Then there’s the bucket used for drawing up water out of the well; the same care must be taken to keep it clean. Dirt and germs can very easily get into springs and wells if people put dirty buckets or their hands into the water. In many communities, just one special clean bucket is used for drawing water from the spring or well. Great care is taken to keep it clean, and when not in use, it’s kept in a safe, clean place, near the water source.

Now in many communities, the water source is shared by many people. When this is the case, in order to do some of the things I’m suggesting today, everyone must agree to do the same. If each person does this, people will not get sick as often as before.

In summary then:

Keep animals away from wells, springs, rivers, or ponds, where you get drinking water. If possible, animal watering places should be at least 20 meters (65 feet) from the water source.

Latrines also should be at least 20 metres (65 feet) away from the water source.

Use a clean jug or bucket for your drinking water.

Store the water in properly covered containers, out of reach of animals and small children.

Never let anyone put their hands into the water that’s used for drinking.

And finally, rainwater is good to drink if you collect it and store it properly.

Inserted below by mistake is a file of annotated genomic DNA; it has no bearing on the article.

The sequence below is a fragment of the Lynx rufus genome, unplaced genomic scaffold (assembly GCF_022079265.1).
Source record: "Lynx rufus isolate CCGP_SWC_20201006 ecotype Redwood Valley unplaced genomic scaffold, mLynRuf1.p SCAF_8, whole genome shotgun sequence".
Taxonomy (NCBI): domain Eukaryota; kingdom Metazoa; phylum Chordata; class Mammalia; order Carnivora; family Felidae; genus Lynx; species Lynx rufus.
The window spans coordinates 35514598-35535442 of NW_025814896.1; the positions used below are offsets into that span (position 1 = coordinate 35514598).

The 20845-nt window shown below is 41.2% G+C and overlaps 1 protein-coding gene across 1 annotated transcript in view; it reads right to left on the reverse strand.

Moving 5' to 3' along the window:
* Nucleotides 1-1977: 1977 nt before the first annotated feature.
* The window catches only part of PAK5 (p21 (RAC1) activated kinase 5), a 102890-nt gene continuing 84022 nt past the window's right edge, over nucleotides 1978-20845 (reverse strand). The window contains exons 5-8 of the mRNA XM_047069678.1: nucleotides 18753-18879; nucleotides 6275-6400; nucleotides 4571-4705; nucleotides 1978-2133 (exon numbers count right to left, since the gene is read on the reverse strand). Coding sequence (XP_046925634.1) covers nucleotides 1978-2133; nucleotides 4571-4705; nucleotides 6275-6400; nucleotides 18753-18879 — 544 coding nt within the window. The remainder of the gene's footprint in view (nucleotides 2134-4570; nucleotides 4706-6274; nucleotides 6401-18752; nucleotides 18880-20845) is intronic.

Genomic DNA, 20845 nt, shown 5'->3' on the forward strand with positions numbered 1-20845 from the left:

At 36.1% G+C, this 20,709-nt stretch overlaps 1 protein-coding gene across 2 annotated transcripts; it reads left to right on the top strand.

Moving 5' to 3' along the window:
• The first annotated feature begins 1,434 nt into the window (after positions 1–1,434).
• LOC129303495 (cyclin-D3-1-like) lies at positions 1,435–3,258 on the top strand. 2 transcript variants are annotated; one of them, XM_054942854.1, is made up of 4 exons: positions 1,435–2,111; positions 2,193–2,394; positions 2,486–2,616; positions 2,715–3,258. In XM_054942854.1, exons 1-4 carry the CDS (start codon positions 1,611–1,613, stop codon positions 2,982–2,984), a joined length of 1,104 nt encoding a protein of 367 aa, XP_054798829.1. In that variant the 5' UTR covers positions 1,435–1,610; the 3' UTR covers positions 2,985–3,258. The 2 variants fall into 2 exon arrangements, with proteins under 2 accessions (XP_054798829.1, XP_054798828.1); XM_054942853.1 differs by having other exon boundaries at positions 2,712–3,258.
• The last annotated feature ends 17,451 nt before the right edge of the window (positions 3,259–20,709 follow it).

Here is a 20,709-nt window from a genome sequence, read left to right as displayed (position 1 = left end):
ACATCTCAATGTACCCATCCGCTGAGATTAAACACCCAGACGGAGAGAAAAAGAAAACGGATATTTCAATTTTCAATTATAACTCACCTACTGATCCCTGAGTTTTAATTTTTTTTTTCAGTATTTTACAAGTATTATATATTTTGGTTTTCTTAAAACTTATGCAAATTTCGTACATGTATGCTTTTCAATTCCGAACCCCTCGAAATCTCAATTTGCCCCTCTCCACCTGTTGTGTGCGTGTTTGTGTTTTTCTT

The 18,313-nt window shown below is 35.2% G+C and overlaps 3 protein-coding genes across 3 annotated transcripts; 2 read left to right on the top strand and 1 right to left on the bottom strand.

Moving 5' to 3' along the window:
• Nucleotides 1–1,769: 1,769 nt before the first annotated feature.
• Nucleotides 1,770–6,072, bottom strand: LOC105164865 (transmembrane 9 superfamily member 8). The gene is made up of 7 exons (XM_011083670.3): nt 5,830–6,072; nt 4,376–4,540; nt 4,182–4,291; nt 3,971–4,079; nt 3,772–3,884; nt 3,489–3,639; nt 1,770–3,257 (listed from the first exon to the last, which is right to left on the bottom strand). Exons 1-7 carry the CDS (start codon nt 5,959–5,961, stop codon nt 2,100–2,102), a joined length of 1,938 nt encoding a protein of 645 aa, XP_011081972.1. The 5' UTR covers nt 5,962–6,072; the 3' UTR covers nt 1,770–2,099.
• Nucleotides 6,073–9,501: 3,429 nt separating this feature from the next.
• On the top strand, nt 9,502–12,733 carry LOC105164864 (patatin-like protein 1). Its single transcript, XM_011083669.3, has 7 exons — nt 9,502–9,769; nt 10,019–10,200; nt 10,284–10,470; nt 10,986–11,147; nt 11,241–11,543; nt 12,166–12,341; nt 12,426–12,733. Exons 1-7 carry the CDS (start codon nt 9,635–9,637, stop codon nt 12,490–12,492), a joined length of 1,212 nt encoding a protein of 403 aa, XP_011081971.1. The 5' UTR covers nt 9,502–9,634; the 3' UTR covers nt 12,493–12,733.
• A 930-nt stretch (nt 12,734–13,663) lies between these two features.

Clean water is valuable. It will help to keep you and your family healthy. Do whatever you can to keep it clean.

For the Developing Countries Farm Radio Network, I’m Lorna Jackson.

 

Notes

 

1. This item relates to information in other DCFRN items concerning diarrhea:

Your Child with Diarrhea Needs Lots to Drink – DCFRN Package 7, Item 10A

A Special Drink for Your Child with Diarrhea – DCFRN Package 7, Item 10B

Worm Eggs and Germs Spread Disease – DCFRN Package 8, Item 10

Your Child with Diarrhea Needs Good Food – DCFRN Package 12, Item 14.

All these items concerning diarrhea can be used effectively as a series.

2. Another DCFRN item describes how to make a bamboo gutter, or eavestrough, for collecting rainwater. You may wish to use the information in that item before using this item. It is:

Bamboo NO-COST Eavestrough – DCFRN Package 6, Item

Information Sources

1. Rain Catchment and Water Supply in Rural Africa: A Manual (1982, 83 pages), by Erik Nissen-Petersen. Published by Hodder and Stoughton Ltd., London, UK. https://www.ircwash.org/sites/default/files/213.0-82RA-166.pdf 

2. Waterlines: Appropriate Technologies for Water Supply and Sanitation, Vol. 5, No. 3, January 1987. This issue includes simple technical information on rainwater harvesting and storage. https://www.developmentbookshelf.com/toc/wl/5/3